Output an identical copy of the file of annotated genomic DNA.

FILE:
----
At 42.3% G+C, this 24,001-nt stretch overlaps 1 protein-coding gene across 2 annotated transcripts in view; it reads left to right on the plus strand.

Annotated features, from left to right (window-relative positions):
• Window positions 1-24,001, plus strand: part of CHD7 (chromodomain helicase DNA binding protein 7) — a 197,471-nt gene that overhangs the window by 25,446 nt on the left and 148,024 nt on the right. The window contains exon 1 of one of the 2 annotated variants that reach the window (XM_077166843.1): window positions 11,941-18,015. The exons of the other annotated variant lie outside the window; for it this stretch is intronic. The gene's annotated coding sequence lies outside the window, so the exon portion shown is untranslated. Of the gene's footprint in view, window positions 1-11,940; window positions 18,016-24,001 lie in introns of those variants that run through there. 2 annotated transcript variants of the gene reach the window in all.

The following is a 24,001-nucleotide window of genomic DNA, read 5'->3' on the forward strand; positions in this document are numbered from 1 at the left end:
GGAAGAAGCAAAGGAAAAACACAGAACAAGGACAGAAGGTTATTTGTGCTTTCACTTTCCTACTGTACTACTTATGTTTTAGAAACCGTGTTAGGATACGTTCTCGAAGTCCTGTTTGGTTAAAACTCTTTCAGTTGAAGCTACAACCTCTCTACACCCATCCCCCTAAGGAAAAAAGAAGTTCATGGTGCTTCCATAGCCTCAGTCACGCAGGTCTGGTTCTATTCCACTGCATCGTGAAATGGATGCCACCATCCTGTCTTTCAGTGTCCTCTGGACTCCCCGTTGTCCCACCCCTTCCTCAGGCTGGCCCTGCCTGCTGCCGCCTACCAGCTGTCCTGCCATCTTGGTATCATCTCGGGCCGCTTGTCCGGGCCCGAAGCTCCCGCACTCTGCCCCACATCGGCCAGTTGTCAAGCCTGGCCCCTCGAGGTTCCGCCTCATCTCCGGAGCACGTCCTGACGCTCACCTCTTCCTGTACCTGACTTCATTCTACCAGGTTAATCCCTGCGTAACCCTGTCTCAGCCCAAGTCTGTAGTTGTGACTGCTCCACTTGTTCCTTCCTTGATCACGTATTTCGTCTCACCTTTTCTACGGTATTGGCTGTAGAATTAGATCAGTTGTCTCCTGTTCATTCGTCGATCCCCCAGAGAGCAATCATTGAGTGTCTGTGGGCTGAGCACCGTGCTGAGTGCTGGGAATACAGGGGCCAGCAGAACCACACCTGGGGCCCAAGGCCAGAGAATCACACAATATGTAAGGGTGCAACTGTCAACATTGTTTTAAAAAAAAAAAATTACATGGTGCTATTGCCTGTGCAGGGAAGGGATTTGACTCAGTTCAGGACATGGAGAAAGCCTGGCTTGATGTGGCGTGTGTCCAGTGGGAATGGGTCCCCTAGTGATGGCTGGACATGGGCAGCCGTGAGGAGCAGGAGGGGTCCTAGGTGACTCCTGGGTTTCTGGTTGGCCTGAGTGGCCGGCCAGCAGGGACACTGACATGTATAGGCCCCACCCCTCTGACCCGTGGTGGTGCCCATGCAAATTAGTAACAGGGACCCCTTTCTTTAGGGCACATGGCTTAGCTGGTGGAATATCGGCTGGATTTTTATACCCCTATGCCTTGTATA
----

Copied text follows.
At 42.3% G+C, this 24,001-nt stretch overlaps 1 protein-coding gene across 2 annotated transcripts in view; it reads left to right on the plus strand.

Annotated features, from left to right (window-relative positions):
• Window positions 1-24,001, plus strand: part of CHD7 (chromodomain helicase DNA binding protein 7) — a 197,471-nt gene that overhangs the window by 25,446 nt on the left and 148,024 nt on the right. The window contains exon 1 of one of the 2 annotated variants that reach the window (XM_077166843.1): window positions 11,941-18,015. The exons of the other annotated variant lie outside the window; for it this stretch is intronic. The gene's annotated coding sequence lies outside the window, so the exon portion shown is untranslated. Of the gene's footprint in view, window positions 1-11,940; window positions 18,016-24,001 lie in introns of those variants that run through there. 2 annotated transcript variants of the gene reach the window in all.

The following is a 24,001-nucleotide window of genomic DNA, read 5'->3' on the forward strand; positions in this document are numbered from 1 at the left end:
GGAAGAAGCAAAGGAAAAACACAGAACAAGGACAGAAGGTTATTTGTGCTTTCACTTTCCTACTGTACTACTTATGTTTTAGAAACCGTGTTAGGATACGTTCTCGAAGTCCTGTTTGGTTAAAACTCTTTCAGTTGAAGCTACAACCTCTCTACACCCATCCCCCTAAGGAAAAAAGAAGTTCATGGTGCTTCCATAGCCTCAGTCACGCAGGTCTGGTTCTATTCCACTGCATCGTGAAATGGATGCCACCATCCTGTCTTTCAGTGTCCTCTGGACTCCCCGTTGTCCCACCCCTTCCTCAGGCTGGCCCTGCCTGCTGCCGCCTACCAGCTGTCCTGCCATCTTGGTATCATCTCGGGCCGCTTGTCCGGGCCCGAAGCTCCCGCACTCTGCCCCACATCGGCCAGTTGTCAAGCCTGGCCCCTCGAGGTTCCGCCTCATCTCCGGAGCACGTCCTGACGCTCACCTCTTCCTGTACCTGACTTCATTCTACCAGGTTAATCCCTGCGTAACCCTGTCTCAGCCCAAGTCTGTAGTTGTGACTGCTCCACTTGTTCCTTCCTTGATCACGTATTTCGTCTCACCTTTTCTACGGTATTGGCTGTAGAATTAGATCAGTTGTCTCCTGTTCATTCGTCGATCCCCCAGAGAGCAATCATTGAGTGTCTGTGGGCTGAGCACCGTGCTGAGTGCTGGGAATACAGGGGCCAGCAGAACCACACCTGGGGCCCAAGGCCAGAGAATCACACAATATGTAAGGGTGCAACTGTCAACATTGTTTTAAAAAAAAAAAATTACATGGTGCTATTGCCTGTGCAGGGAAGGGATTTGACTCAGTTCAGGACATGGAGAAAGCCTGGCTTGATGTGGCGTGTGTCCAGTGGGAATGGGTCCCCTAGTGATGGCTGGACATGGGCAGCCGTGAGGAGCAGGAGGGGTCCTAGGTGACTCCTGGGTTTCTGGTTGGCCTGAGTGGCCGGCCAGCAGGGACACTGACATGTATAGGCCCCACCCCTCTGACCCGTGGTGGTGCCCATGCAAATTAGTAACAGGGACCCCTTTCTTTAGGGCACATGGCTTAGCTGGTGGAATATCGGCTGGATTTTTATACCCCTATGCCTTGTATA